A mixed catch
The highly franchisable Crab Shack could be the next Cobb & Co. But don’t let that put you off, writes David Burton – the chowder is glorious.
Housed in its rickety old wooden warehouse on Queens Wharf, The Crab Shack really does seem an apparition from a fishing village on Cape Cod, just as its owners intend.
Inside, battered steel chairs, lanterns, ropes, crab pots and a wall of randomly distressed timber slather on the Americana shack theme still thicker. The place always had “franchise” written all over it so, unsurprisingly, Auckland now has a Crab Shack too.
On the face of it, the menu might create an impression of this nascent chain as the Cobb & Co for our times: shrimp cocktail, hot wings, corn chip platters and tacos (made with wheat flour, no doubt for cost-cutting but also so as not to threaten nursery palates with masa).
Naturally there’s a burger section. While the fish in our Welly Burger was remarkably fresh and the remoulade honest, there’s not a lot to say about the other components – the lettuce, tomato, cheese, and especially not the deeply average bun.
After the bun came a pair of bread rolls as all-american as the New England clam chowder they accompanied. In other words, they had the consistency of cotton wool.
But with the chowder itself came redemption. Expecting the usual gluggy, floury, overbearing smoked fish flavour you get at 1001 Kiwi cafes, I gave this relatively thin broth a sceptical stir before experiencing an epiphany – the potent flavour rush of the essence of clams, softened with cream, with whole clams as the sole garnish. Utterly glorious.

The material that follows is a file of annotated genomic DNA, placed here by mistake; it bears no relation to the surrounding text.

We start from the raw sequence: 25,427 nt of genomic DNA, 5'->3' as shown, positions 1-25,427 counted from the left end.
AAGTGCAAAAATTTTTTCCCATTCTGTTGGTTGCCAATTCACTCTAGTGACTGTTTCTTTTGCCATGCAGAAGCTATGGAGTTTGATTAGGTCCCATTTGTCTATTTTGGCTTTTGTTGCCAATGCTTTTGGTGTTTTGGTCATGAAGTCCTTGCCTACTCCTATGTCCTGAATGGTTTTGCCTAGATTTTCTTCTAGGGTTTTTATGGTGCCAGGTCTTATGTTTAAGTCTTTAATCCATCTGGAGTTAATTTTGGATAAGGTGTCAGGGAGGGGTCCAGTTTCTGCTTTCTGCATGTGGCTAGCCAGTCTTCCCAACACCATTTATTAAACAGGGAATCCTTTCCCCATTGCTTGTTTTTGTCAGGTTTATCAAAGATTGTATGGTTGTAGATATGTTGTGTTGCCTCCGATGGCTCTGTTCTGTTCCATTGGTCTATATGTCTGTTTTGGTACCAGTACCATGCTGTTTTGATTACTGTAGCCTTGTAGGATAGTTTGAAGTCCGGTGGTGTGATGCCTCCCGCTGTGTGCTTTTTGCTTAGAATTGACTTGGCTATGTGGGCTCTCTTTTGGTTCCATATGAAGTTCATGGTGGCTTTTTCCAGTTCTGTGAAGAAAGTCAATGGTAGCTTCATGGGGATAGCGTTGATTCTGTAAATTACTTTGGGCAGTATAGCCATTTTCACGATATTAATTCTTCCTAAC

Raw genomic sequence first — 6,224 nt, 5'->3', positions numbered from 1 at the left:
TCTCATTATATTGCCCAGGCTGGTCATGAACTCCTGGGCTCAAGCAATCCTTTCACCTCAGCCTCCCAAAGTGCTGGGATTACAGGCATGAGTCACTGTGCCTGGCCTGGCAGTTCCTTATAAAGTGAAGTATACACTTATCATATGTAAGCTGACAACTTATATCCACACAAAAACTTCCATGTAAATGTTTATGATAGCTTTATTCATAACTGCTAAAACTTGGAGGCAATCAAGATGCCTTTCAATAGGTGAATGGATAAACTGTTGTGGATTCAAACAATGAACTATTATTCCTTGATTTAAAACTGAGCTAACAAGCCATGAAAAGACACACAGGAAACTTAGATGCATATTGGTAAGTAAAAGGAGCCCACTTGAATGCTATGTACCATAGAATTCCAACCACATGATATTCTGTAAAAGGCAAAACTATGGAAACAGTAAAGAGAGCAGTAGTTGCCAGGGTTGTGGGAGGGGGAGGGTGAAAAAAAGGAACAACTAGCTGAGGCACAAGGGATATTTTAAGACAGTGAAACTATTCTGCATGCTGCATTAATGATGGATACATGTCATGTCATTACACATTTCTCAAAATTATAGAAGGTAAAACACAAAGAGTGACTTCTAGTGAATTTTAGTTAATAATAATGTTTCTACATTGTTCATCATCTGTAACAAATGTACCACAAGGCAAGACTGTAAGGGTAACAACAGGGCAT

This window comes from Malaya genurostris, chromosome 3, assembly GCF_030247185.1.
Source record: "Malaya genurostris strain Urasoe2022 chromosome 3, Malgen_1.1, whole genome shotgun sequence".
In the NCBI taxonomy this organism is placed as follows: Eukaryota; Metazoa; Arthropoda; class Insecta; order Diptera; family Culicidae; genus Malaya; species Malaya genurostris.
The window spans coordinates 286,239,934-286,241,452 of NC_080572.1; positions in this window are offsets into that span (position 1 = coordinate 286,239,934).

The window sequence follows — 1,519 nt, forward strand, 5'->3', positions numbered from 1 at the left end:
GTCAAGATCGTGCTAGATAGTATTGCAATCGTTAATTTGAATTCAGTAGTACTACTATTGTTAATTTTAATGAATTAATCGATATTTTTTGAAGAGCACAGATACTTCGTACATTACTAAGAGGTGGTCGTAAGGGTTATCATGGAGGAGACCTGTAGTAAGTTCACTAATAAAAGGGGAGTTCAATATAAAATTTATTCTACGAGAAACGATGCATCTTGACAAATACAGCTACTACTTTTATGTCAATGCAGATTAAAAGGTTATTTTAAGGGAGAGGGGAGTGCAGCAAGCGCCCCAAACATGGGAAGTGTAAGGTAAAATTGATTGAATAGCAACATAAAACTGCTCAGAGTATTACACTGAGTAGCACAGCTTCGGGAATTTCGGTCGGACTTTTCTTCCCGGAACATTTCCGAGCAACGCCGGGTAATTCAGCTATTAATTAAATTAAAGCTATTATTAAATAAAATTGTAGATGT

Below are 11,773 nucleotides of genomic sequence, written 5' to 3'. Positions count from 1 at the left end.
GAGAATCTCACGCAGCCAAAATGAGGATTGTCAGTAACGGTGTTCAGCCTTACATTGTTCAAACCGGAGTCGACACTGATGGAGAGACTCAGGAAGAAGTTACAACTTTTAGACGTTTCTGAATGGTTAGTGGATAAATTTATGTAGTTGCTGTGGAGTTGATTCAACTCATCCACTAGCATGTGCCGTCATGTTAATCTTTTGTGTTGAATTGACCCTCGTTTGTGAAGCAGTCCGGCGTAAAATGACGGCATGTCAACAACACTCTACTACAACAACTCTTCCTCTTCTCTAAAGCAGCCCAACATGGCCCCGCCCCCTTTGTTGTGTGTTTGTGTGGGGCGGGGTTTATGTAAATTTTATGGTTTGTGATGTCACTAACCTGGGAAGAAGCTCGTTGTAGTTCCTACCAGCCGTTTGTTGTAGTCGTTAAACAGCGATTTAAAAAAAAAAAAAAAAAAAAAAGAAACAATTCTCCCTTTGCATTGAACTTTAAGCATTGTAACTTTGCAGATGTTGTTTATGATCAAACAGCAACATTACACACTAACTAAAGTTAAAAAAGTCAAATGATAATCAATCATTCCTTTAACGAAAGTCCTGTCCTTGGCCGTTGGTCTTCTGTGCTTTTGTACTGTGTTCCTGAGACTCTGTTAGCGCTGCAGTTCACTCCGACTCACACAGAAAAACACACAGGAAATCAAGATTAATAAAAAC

A second justification for the Crab Shack’s existence is its 500g scoop of live clams ($15), fresh in from Cloudy Bay. Paying a dollar extra means you get a mixed scoop and can set up your own comparative tasting.
There are three species: the aristocratic tuatua and two others so new to us all, they have no traditional Maori names.
Tuatua won, of course. Its exclusive diet of chlorophyll had infused the flesh with the flavour of oysters fed on asparagus.
The round moonshell was lovely and pretty and contrary to my expectations – the shellfish inside was almost as large as a Bluff oyster. This size compared favourably with the aptly named diamond shells (which are favoured by chefs on account of their supposedly superior meat-to-shell ratio).
At the bottom of the enamel bowl, the juices from the clams were let down beautifully with cream, wine, garlic and a background of gently rising warmth from chilli.
So far, so good. But our pot of crabs, formerly the Crab Shack signature dish, was a major disappointment. When The Crab Shack first opened in 2013, a kilogram pot of sautéed crab cost $25. Now you get half a kilo and the price has doubled to $50. Just to skew the equation still further, the quality of the crab itself has dipped. Now it’s imported crab which, having been frozen, has lost most of its flavour and succulence. Previously, the Shack brought us our native, sustainably fished paddle crabs – fresh and sweet just like the clams.
The image of this place being relaxed and groovy, the style of service is correspondingly casual, at times bordering on the overly familiar. It’s not “How can I help you?” so much as “What are you guys after?” I might just get used to a waiter addressing me as “matey”, if only he didn’t have to be reminded to bring me my wine: “Oh yeah – sorry!” In line with the down-homey style, the Shack has two cheap wines on tap – a pinot noir and a remarkably fruity sauvignon blanc, perfect with the seafood here.
THE CRAB SHACK
5 Queens Wharf Ph: (04) 916 4250 Fully licensed Open 7 days, 11.30am-9.30pm Price range of mains: $25-$50 Cost: $105 for two (excluding wine)